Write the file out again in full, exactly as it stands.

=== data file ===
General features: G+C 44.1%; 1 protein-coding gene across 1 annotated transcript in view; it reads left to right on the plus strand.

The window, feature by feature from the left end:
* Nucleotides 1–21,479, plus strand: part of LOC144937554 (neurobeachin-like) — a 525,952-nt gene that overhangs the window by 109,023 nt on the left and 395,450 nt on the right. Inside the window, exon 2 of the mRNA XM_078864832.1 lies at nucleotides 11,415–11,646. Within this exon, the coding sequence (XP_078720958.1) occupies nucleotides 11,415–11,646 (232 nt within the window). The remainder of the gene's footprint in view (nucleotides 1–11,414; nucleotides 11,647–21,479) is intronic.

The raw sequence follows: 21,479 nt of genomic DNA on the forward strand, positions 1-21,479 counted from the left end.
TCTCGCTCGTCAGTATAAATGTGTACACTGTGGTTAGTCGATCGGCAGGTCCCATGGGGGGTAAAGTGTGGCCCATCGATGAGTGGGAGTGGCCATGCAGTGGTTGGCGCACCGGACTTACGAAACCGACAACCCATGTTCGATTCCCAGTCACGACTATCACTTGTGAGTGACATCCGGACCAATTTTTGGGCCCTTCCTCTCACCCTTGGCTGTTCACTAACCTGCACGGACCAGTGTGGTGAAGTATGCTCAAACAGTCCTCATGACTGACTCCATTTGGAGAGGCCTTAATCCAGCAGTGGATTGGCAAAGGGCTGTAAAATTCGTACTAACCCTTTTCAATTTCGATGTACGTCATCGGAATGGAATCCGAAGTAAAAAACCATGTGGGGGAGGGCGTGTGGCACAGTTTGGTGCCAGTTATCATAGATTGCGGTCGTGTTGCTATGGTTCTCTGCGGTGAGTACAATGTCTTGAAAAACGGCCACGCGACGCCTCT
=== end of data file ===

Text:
General features: G+C 44.1%; 1 protein-coding gene across 1 annotated transcript in view; it reads left to right on the plus strand.

The window, feature by feature from the left end:
* Nucleotides 1–21,479, plus strand: part of LOC144937554 (neurobeachin-like) — a 525,952-nt gene that overhangs the window by 109,023 nt on the left and 395,450 nt on the right. Inside the window, exon 2 of the mRNA XM_078864832.1 lies at nucleotides 11,415–11,646. Within this exon, the coding sequence (XP_078720958.1) occupies nucleotides 11,415–11,646 (232 nt within the window). The remainder of the gene's footprint in view (nucleotides 1–11,414; nucleotides 11,647–21,479) is intronic.

The raw sequence follows: 21,479 nt of genomic DNA on the forward strand, positions 1-21,479 counted from the left end.
TCTCGCTCGTCAGTATAAATGTGTACACTGTGGTTAGTCGATCGGCAGGTCCCATGGGGGGTAAAGTGTGGCCCATCGATGAGTGGGAGTGGCCATGCAGTGGTTGGCGCACCGGACTTACGAAACCGACAACCCATGTTCGATTCCCAGTCACGACTATCACTTGTGAGTGACATCCGGACCAATTTTTGGGCCCTTCCTCTCACCCTTGGCTGTTCACTAACCTGCACGGACCAGTGTGGTGAAGTATGCTCAAACAGTCCTCATGACTGACTCCATTTGGAGAGGCCTTAATCCAGCAGTGGATTGGCAAAGGGCTGTAAAATTCGTACTAACCCTTTTCAATTTCGATGTACGTCATCGGAATGGAATCCGAAGTAAAAAACCATGTGGGGGAGGGCGTGTGGCACAGTTTGGTGCCAGTTATCATAGATTGCGGTCGTGTTGCTATGGTTCTCTGCGGTGAGTACAATGTCTTGAAAAACGGCCACGCGACGCCTCT